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Today I gave a presentation on Paid Search Reporting and Analytics. This post covers everything that I spoke about including links to Custom Reports, Analytics Dashboards and Whitepapers.
The aim of this talk was to highlight the reporting synergies between Google AdWords and Google Analytics and how users should be utilising both platforms to get the best results from their paid search campaigns.
So let’s get started with the slides:
At Koozai, we manage a lot of paid search campaigns and it still surprises me how many accounts come to us that don’t have the fundamental platforms linked together.
Google Analytics should be linked to every AdWords Account at the time of setting up your first campaign. It will allow you to view AdWords click data from within the Analytics platform and Site Engagement data within the AdWords platform which enables you to optimise your campaigns more efficiently. Linking these two platforms also opens up the remarketing list functionality where you can build lists easily using various metrics and dimensions from within Analytics and import them back into AdWords.
When you are linking Google Analytics, make sure you tick the box for Data Sharing otherwise you will have limited functionality.
Linking the Webmaster Tools platform is a new option which has recently been released and is one that every advertiser should be taking advantage of. It is easy to link and the data you get in return is extremely valuable. The report can be found within the Dimensions tab under Paid & Organic. A little later in this post you will find some examples for using the data in this report.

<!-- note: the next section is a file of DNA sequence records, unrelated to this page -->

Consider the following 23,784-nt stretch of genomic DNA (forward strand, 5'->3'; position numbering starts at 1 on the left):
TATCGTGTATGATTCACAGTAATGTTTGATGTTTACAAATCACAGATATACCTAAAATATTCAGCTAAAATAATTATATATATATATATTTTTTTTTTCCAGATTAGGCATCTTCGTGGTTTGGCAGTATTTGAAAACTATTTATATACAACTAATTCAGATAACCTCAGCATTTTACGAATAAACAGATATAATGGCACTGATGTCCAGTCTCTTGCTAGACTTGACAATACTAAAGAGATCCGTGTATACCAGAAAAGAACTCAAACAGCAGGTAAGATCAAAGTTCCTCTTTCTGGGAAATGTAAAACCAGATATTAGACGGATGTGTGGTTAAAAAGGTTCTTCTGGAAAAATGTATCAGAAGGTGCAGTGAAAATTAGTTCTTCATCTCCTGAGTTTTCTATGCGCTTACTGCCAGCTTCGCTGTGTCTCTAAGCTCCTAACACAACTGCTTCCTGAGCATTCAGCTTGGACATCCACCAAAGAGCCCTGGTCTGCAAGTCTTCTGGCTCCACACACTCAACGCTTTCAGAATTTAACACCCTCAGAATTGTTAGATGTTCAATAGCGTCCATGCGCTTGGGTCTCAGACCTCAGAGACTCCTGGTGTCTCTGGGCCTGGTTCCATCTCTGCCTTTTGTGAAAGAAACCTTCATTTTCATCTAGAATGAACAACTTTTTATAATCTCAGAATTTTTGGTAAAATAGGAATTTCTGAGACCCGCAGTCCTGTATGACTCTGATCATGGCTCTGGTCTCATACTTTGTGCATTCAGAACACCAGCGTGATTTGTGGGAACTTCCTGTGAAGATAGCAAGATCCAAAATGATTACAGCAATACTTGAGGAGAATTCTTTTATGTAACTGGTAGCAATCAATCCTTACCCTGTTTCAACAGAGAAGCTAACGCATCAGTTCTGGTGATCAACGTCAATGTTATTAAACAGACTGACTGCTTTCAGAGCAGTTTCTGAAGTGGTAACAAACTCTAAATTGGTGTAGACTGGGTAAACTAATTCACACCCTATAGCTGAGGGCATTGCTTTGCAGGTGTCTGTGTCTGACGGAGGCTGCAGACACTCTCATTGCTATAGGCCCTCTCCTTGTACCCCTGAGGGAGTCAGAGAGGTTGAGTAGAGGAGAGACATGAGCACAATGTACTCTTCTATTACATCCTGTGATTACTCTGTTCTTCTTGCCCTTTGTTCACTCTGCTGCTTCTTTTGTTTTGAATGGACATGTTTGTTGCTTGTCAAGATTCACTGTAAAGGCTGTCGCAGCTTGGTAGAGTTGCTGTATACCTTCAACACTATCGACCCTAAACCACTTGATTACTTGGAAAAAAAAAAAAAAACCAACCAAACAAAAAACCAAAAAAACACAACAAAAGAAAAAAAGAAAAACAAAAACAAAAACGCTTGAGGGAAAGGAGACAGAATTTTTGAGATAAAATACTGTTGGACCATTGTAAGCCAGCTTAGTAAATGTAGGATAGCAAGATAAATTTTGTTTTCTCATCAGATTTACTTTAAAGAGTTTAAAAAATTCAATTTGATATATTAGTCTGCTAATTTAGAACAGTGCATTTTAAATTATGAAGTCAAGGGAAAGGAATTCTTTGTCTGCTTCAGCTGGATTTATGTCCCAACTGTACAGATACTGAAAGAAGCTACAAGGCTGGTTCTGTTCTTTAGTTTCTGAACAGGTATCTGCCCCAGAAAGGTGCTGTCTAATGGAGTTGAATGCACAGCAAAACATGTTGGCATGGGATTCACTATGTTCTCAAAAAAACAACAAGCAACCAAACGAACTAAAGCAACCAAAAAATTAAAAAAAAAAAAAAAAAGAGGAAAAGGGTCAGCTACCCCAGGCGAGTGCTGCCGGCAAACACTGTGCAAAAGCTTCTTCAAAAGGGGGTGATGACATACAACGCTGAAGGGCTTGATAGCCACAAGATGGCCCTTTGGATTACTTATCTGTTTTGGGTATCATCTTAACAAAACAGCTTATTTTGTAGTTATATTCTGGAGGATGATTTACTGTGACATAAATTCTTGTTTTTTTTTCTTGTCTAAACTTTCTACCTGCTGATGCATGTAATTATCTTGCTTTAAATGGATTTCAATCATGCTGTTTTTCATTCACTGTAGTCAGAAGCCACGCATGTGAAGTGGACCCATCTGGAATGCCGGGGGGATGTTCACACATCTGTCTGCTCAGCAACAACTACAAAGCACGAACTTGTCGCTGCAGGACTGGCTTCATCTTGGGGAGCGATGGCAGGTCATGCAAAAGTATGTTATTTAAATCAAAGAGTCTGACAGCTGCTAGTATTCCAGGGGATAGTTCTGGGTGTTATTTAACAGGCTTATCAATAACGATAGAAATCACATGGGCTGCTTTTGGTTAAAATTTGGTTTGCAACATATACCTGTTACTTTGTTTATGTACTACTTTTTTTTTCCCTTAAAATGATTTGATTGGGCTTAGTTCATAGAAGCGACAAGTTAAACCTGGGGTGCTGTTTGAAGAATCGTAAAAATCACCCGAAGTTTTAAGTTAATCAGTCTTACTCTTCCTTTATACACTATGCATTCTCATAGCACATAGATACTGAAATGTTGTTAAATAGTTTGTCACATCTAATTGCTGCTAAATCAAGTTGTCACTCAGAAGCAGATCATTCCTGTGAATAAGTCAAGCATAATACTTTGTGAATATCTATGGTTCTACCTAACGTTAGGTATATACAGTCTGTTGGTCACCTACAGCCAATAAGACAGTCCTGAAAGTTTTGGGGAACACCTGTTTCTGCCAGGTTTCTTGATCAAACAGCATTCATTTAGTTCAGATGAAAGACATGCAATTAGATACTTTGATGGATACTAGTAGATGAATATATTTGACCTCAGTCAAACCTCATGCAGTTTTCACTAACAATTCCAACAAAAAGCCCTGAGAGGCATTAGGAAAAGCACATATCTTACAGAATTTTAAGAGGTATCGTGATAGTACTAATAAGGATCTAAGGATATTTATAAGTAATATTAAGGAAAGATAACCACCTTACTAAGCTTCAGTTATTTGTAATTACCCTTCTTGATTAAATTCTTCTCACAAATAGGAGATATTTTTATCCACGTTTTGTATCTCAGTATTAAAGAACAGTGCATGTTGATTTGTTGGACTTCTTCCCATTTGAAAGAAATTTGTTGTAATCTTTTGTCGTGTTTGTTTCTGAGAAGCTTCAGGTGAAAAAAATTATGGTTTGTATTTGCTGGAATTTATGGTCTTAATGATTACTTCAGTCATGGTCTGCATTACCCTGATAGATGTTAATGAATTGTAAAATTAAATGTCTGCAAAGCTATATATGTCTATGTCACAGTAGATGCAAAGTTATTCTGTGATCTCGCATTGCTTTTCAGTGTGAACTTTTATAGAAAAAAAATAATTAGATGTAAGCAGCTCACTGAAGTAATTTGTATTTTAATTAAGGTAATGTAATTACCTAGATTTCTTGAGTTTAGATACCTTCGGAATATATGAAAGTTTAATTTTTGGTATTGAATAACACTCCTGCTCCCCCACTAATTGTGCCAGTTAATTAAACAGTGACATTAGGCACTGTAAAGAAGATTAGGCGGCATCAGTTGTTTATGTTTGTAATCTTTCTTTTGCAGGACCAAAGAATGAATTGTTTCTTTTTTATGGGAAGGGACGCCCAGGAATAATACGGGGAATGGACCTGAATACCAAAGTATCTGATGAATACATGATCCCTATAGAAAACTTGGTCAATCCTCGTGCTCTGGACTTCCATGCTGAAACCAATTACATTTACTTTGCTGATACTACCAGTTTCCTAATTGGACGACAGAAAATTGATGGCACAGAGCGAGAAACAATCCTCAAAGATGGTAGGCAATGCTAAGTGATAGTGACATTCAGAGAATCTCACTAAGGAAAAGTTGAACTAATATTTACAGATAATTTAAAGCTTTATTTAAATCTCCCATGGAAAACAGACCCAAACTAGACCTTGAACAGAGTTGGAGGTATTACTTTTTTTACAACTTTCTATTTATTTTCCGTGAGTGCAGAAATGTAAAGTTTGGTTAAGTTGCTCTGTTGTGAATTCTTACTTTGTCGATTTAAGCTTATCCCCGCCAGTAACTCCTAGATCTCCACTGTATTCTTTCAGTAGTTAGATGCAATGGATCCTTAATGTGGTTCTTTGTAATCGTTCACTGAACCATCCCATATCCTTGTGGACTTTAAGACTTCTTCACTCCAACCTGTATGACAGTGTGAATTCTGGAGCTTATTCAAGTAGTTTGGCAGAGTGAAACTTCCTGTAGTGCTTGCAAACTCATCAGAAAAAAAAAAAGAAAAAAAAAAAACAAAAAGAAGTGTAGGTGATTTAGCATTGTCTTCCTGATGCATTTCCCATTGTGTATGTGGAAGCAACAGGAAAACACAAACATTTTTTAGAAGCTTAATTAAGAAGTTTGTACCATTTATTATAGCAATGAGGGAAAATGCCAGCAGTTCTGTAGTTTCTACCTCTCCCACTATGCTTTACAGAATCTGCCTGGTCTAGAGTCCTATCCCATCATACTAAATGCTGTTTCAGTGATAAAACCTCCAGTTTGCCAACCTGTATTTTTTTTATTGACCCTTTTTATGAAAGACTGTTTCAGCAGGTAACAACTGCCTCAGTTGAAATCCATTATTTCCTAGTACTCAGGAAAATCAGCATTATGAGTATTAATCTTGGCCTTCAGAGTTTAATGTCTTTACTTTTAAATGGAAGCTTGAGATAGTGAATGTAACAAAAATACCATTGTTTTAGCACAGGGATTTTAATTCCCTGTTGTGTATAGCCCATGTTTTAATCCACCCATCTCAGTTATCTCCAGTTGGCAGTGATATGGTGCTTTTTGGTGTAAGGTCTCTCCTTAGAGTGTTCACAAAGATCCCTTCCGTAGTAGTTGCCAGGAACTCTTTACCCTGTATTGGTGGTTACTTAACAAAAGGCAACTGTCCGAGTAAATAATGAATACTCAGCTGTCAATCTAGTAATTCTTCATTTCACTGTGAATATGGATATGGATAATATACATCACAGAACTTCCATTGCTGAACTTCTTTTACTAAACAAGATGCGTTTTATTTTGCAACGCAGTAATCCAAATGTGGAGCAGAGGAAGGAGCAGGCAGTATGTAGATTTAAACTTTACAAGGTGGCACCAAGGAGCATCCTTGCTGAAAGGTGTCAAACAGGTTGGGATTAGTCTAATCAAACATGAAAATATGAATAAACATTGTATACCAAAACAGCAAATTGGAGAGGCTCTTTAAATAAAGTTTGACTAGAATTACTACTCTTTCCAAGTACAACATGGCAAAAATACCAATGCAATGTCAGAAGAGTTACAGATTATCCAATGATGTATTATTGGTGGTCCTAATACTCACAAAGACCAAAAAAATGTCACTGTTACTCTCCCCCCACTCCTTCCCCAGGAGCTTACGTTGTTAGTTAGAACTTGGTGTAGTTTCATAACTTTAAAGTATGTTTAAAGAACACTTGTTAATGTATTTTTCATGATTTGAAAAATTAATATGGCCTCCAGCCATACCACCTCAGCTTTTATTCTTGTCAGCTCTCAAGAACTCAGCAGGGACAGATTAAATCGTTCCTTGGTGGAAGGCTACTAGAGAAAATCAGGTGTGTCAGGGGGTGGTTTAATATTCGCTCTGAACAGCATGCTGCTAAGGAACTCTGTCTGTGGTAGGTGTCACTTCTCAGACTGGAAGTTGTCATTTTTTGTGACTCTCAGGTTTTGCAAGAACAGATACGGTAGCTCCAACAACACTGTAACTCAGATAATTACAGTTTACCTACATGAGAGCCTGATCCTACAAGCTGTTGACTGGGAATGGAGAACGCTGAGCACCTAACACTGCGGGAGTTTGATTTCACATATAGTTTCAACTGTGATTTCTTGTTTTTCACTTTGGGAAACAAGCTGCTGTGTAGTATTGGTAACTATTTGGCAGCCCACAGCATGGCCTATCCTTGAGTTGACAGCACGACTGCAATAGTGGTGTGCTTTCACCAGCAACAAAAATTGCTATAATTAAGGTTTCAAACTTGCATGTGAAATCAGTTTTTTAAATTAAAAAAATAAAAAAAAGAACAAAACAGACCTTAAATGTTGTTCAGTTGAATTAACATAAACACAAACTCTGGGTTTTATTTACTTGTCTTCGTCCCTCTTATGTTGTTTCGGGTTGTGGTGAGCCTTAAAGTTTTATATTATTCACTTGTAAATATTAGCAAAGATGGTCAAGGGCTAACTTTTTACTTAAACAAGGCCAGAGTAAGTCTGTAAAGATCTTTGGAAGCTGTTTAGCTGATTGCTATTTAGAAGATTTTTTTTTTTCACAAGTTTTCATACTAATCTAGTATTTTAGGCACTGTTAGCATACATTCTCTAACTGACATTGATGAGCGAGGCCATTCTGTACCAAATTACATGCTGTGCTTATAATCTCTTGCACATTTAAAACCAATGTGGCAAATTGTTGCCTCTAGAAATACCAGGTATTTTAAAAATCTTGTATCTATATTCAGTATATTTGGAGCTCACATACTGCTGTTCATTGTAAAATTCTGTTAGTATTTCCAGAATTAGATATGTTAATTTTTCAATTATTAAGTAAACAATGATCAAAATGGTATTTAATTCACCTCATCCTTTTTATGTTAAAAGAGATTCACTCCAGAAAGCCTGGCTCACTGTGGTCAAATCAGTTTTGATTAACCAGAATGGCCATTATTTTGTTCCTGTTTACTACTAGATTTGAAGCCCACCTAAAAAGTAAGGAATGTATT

Three things to note when you do implement this are:
This is the most simple element to set up but is often forgotten. Without enabling auto-tagging, you will only be able to see very top level PPC data within Google Analytics. In order to implement this, check your preference settings within Google AdWords. AdWords will automatically tag the destination URLs in your ads to tell Analytics important information about where the visit to the site came from.
Once you have done this, you will also be able to import goals and transaction data from Analytics into AdWords.
Google Analytics only recognises paid search traffic from its own AdWords platform so if you are running PPC campaigns on Bing or Yahoo! it is important to use the URL Tool Builder to tag the destination URLs so you can analyse the data.
The URL Tool Builder can be found here.
There are four key fields that you need to complete in order to get the data to appear accurately within Google Analytics:
Once this has been added, a tracking URL will be populated and will look something like the below. In this example the Source is Bing, the Medium is CPC and the Campaign Name is campaign name1.
This tracking URL should then be appended to your other PPC campaign destination URLs. You can create as many of these as you like but make sure your labelling is consistent or you will get confused when analysing the data in the future.